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Commentary: Simpler contracts would help people more than financial literacy classes

This article first appeared in the St. Louis Beacon, June 29, 2012 - Lack of financial literacy is a major barrier for the economic prosperity of millions of American households. Individuals with low levels of financial literacy are unable to determine the right combination of financial products and services to attain their financial goals.

A well-known example of this is given by thousands of Americans who took out mortgages they didn’t understand, defaulted on their loans and finally lost their properties. In general, less financially literate individuals tend to use more expensive methods of payment, incur in higher borrowing costs and accumulate less wealth.

In the last decade, millions of dollars have been invested in initiatives oriented to empower Americans to make sound financial choices. These investments have been channeled through hundreds of governmental and non-governmental agencies. Most have focused on promoting financial education (online courses, workshops, seminars, etc.). Some states have gone even further by mandating high schools to provide at least one course in economics or personal finance to their students.

Unfortunately, there are few evaluations about the effectiveness of these efforts, and the results of those evaluations are mixed at best. However, this is not surprising since no systematic research that tells us what are the basic competences that Americans need and the best way those competences should be provided. It is necessary to address those questions using carefully designed studies, and this enterprise will take several years of research. Without this research, the provision of financial education is like administering medications that have not been tested yet.

Financial education is not necessarily the only or the best way to address the financial literacy problem in the U.S. Indeed, we are financially illiterate to the extent that financial products are complex. If purchasing financial products were as simple as the purchase of a toaster, financial literacy wouldn’t probably be a major policy issue. Thus, an alternative way to increase our level of financial literacy is through the simplification and standardization of financial contracts.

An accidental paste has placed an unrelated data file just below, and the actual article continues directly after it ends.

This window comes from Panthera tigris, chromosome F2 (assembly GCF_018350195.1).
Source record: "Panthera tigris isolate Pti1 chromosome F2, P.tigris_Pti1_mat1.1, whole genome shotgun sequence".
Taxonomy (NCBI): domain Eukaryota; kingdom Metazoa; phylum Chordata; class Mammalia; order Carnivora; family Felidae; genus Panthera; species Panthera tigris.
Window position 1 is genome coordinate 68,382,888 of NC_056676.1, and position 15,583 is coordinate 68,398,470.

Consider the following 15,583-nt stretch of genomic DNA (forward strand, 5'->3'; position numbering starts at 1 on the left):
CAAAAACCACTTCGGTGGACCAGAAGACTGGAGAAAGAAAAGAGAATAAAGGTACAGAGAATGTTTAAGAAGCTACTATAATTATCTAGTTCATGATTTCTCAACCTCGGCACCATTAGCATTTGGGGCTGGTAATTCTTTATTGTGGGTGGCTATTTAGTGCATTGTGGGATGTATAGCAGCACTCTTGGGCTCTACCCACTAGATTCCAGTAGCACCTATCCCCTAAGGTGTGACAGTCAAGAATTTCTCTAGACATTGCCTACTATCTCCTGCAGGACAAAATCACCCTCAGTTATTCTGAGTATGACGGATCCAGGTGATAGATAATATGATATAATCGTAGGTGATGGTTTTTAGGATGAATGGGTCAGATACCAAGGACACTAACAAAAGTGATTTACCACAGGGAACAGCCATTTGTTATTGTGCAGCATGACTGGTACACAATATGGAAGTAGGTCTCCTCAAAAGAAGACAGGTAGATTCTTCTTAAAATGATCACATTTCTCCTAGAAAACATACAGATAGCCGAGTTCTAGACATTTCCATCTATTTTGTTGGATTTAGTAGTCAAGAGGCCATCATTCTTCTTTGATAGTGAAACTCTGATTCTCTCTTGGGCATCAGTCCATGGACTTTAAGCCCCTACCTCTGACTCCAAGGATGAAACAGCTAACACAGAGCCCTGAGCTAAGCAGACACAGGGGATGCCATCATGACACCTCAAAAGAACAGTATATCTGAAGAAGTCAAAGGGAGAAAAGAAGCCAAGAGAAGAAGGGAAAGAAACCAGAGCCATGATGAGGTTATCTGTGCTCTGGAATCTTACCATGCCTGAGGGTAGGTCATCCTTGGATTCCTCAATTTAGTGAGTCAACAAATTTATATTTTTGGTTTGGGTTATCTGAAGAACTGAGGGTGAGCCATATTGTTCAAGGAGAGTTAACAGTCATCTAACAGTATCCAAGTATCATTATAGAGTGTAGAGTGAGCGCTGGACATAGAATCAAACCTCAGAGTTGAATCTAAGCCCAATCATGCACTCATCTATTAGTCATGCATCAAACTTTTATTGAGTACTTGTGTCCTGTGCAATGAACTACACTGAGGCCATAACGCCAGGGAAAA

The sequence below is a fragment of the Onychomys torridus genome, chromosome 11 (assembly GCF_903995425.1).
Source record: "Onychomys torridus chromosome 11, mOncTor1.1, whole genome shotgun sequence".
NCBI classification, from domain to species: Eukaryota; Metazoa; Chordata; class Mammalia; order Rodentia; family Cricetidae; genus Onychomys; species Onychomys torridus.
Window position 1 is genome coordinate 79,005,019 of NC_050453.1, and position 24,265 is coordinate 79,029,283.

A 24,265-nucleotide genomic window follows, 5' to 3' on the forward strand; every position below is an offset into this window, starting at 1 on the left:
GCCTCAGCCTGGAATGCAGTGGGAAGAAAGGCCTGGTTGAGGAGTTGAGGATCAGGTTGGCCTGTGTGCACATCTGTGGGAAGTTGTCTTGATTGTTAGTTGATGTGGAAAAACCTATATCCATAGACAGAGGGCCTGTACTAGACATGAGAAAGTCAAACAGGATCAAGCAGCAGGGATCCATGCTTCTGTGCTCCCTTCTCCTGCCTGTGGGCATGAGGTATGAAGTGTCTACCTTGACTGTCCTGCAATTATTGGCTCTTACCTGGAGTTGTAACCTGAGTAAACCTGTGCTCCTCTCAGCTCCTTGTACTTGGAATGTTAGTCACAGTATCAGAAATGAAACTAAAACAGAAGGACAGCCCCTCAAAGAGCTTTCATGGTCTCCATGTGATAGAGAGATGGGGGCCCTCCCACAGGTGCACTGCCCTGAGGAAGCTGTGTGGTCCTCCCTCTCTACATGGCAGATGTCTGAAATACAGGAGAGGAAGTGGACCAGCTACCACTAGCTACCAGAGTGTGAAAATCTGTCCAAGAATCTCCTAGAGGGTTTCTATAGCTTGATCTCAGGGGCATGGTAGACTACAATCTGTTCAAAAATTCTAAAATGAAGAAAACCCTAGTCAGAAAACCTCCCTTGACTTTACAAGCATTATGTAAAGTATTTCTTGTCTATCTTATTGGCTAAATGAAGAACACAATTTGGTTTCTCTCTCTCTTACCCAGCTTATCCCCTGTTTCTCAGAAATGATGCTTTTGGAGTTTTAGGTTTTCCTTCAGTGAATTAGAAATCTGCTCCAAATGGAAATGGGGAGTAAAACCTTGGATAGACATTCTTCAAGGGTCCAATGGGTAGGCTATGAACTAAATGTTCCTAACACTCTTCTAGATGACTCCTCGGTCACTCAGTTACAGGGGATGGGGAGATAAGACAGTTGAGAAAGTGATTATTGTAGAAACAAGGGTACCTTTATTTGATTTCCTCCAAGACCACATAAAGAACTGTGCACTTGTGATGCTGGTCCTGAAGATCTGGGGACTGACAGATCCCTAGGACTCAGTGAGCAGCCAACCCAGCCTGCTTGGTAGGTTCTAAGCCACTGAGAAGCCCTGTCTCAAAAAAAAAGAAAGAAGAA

Contracts that are easier to understand will improve individuals’ ability to compare the costs and benefits of their financial choices. Thus, the main benefit of a simplification policy is the reduction in the level of financial knowledge required to make sound financial choices. The implementation of this policy would require that the main aspects of financial contracts can be described by few summary indicators.

Simplification of financial instruments is likely to be more cost-effective than financial education. Indeed, the last National Assessment of Adult Literacy reveals that 55 percent of the adult population has only a basic level of numeracy. These individuals are just able to use easily identifiable information to solve problems such as comparing the price of two tickets for a baseball game.

Providing them with the financial education required to choose among the wide variety of financial services is an ambitious task that entails huge implementation costs and very uncertain results. In this context, reducing the complexity of financial instruments seems to be a faster way to address financial illiteracy compared to financial education.

One disadvantage of simplifying financial contracts is a reduction in the variety and flexibility of those instruments. As a consequence, it reduces individuals’ ability to satisfy their specific financial needs. However, since financial illiteracy is widespread, it is not clear that Americans are getting much benefit from this flexibility. In contrast, a simplification policy can negatively affect one source of profit for financial intermediaries. Consequently, they won’t agree with such a policy and there would be political barriers to the implementation.

Except for recent efforts of the Consumer Financial Protection Bureau (CFPB), a simplification policy has not been promoted with the same intensity as financial education. Since the design and implementation of a well-targeted financial education policy will be slow and its impacts can be limited, more attention should be given to a simplification policy. In any case, research is needed to assess the magnitude of their costs and benefits of this policy before ending up administering untested medications for our financial illiteracy.

Fernando Lopez is in the McDonnell International Scholars Academy at Washington University in St. Louis, where he is also a PhD candidate in finance at the Olin Business School.  He received his BA in Economics in 2005 from the University of Chile – Santiago, Chile. 

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